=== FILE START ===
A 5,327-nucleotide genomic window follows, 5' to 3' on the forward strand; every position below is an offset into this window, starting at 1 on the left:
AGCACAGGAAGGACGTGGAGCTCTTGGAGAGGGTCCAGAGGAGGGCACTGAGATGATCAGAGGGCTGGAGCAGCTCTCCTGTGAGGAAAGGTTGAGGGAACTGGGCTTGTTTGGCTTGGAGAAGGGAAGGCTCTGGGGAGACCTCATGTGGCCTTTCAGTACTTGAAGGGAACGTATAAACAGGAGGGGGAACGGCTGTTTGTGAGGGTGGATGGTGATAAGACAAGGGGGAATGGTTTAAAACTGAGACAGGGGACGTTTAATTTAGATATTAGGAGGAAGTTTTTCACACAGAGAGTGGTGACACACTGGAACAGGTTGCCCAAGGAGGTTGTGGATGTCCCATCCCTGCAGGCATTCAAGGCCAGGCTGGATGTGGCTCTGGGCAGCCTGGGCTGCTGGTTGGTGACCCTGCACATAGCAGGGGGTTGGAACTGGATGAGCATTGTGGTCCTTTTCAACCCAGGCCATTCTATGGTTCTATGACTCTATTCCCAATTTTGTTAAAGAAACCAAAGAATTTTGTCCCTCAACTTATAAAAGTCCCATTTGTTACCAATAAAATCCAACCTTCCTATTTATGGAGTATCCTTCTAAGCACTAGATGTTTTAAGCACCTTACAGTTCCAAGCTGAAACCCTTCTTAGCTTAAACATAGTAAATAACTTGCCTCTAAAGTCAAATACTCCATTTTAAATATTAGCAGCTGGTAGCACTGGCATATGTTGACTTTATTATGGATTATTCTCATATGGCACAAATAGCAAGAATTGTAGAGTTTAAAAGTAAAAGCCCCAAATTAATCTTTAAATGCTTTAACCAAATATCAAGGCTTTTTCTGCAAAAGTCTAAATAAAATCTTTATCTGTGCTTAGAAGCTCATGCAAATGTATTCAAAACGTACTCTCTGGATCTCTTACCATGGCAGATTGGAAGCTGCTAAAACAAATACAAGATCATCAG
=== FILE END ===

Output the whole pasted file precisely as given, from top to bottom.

A 5,327-nucleotide genomic window follows, 5' to 3' on the forward strand; every position below is an offset into this window, starting at 1 on the left:
AGCACAGGAAGGACGTGGAGCTCTTGGAGAGGGTCCAGAGGAGGGCACTGAGATGATCAGAGGGCTGGAGCAGCTCTCCTGTGAGGAAAGGTTGAGGGAACTGGGCTTGTTTGGCTTGGAGAAGGGAAGGCTCTGGGGAGACCTCATGTGGCCTTTCAGTACTTGAAGGGAACGTATAAACAGGAGGGGGAACGGCTGTTTGTGAGGGTGGATGGTGATAAGACAAGGGGGAATGGTTTAAAACTGAGACAGGGGACGTTTAATTTAGATATTAGGAGGAAGTTTTTCACACAGAGAGTGGTGACACACTGGAACAGGTTGCCCAAGGAGGTTGTGGATGTCCCATCCCTGCAGGCATTCAAGGCCAGGCTGGATGTGGCTCTGGGCAGCCTGGGCTGCTGGTTGGTGACCCTGCACATAGCAGGGGGTTGGAACTGGATGAGCATTGTGGTCCTTTTCAACCCAGGCCATTCTATGGTTCTATGACTCTATTCCCAATTTTGTTAAAGAAACCAAAGAATTTTGTCCCTCAACTTATAAAAGTCCCATTTGTTACCAATAAAATCCAACCTTCCTATTTATGGAGTATCCTTCTAAGCACTAGATGTTTTAAGCACCTTACAGTTCCAAGCTGAAACCCTTCTTAGCTTAAACATAGTAAATAACTTGCCTCTAAAGTCAAATACTCCATTTTAAATATTAGCAGCTGGTAGCACTGGCATATGTTGACTTTATTATGGATTATTCTCATATGGCACAAATAGCAAGAATTGTAGAGTTTAAAAGTAAAAGCCCCAAATTAATCTTTAAATGCTTTAACCAAATATCAAGGCTTTTTCTGCAAAAGTCTAAATAAAATCTTTATCTGTGCTTAGAAGCTCATGCAAATGTATTCAAAACGTACTCTCTGGATCTCTTACCATGGCAGATTGGAAGCTGCTAAAACAAATACAAGATCATCAG